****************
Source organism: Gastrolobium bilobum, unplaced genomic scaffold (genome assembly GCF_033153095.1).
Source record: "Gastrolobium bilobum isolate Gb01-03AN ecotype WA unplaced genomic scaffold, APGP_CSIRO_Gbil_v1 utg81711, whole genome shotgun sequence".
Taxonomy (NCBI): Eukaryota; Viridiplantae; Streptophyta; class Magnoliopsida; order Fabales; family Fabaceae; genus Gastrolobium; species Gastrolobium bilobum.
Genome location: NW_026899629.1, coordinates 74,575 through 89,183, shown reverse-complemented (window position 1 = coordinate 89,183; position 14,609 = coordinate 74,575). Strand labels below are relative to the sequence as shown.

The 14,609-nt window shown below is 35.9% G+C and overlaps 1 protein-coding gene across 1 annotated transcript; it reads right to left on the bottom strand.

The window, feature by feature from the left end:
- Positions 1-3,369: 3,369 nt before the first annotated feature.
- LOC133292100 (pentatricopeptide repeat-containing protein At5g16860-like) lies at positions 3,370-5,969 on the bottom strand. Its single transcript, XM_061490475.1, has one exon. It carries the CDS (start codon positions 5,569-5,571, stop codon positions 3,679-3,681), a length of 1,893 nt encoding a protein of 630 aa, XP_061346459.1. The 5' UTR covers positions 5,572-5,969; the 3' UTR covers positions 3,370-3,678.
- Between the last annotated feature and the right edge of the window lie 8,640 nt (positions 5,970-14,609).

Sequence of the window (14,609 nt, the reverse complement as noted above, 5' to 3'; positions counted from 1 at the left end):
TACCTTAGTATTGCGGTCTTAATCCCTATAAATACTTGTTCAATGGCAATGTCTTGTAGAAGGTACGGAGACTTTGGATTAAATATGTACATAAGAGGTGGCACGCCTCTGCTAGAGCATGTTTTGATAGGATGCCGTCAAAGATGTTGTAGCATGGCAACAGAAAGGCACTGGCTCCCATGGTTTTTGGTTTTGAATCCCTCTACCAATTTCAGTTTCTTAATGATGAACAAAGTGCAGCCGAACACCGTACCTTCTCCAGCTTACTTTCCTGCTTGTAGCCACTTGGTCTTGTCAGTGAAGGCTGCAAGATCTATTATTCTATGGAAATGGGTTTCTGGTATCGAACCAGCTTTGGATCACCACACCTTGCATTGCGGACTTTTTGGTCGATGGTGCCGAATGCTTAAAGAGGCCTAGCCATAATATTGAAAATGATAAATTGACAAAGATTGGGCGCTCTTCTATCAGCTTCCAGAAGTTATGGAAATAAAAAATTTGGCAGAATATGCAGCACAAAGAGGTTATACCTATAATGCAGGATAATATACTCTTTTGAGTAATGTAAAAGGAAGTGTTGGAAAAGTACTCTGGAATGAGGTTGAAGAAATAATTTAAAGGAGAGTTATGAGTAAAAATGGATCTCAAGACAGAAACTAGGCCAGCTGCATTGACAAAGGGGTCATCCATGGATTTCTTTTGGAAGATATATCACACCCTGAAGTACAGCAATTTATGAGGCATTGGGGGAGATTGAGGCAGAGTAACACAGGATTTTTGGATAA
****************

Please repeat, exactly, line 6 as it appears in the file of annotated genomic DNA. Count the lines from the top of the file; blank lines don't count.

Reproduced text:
The window, feature by feature from the left end: